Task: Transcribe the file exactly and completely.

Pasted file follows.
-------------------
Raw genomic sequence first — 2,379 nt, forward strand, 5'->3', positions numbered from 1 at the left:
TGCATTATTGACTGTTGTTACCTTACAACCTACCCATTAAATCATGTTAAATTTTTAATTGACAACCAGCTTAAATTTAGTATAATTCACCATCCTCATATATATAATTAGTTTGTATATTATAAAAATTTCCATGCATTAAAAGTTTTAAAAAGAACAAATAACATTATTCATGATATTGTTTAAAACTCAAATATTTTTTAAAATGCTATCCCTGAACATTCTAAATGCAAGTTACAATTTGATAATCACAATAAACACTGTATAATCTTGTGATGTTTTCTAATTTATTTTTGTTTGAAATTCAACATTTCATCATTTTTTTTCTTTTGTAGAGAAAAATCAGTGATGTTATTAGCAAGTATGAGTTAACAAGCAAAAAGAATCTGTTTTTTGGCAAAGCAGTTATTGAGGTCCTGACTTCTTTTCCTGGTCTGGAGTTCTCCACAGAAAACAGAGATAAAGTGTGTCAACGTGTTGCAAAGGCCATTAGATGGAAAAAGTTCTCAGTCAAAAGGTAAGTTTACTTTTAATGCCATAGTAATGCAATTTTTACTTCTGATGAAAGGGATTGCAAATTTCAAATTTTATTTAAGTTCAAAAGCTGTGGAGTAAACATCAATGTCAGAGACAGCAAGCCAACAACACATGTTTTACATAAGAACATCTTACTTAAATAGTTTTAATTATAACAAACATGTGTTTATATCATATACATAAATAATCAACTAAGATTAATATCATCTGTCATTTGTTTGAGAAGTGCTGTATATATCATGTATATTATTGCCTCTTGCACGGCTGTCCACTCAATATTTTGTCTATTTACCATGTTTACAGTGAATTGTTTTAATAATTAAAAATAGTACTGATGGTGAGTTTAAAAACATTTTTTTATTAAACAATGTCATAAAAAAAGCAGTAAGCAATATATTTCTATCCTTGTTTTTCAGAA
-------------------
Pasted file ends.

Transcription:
Raw genomic sequence first — 2,379 nt, forward strand, 5'->3', positions numbered from 1 at the left:
TGCATTATTGACTGTTGTTACCTTACAACCTACCCATTAAATCATGTTAAATTTTTAATTGACAACCAGCTTAAATTTAGTATAATTCACCATCCTCATATATATAATTAGTTTGTATATTATAAAAATTTCCATGCATTAAAAGTTTTAAAAAGAACAAATAACATTATTCATGATATTGTTTAAAACTCAAATATTTTTTAAAATGCTATCCCTGAACATTCTAAATGCAAGTTACAATTTGATAATCACAATAAACACTGTATAATCTTGTGATGTTTTCTAATTTATTTTTGTTTGAAATTCAACATTTCATCATTTTTTTTCTTTTGTAGAGAAAAATCAGTGATGTTATTAGCAAGTATGAGTTAACAAGCAAAAAGAATCTGTTTTTTGGCAAAGCAGTTATTGAGGTCCTGACTTCTTTTCCTGGTCTGGAGTTCTCCACAGAAAACAGAGATAAAGTGTGTCAACGTGTTGCAAAGGCCATTAGATGGAAAAAGTTCTCAGTCAAAAGGTAAGTTTACTTTTAATGCCATAGTAATGCAATTTTTACTTCTGATGAAAGGGATTGCAAATTTCAAATTTTATTTAAGTTCAAAAGCTGTGGAGTAAACATCAATGTCAGAGACAGCAAGCCAACAACACATGTTTTACATAAGAACATCTTACTTAAATAGTTTTAATTATAACAAACATGTGTTTATATCATATACATAAATAATCAACTAAGATTAATATCATCTGTCATTTGTTTGAGAAGTGCTGTATATATCATGTATATTATTGCCTCTTGCACGGCTGTCCACTCAATATTTTGTCTATTTACCATGTTTACAGTGAATTGTTTTAATAATTAAAAATAGTACTGATGGTGAGTTTAAAAACATTTTTTTATTAAACAATGTCATAAAAAAAGCAGTAAGCAATATATTTCTATCCTTGTTTTTCAGAA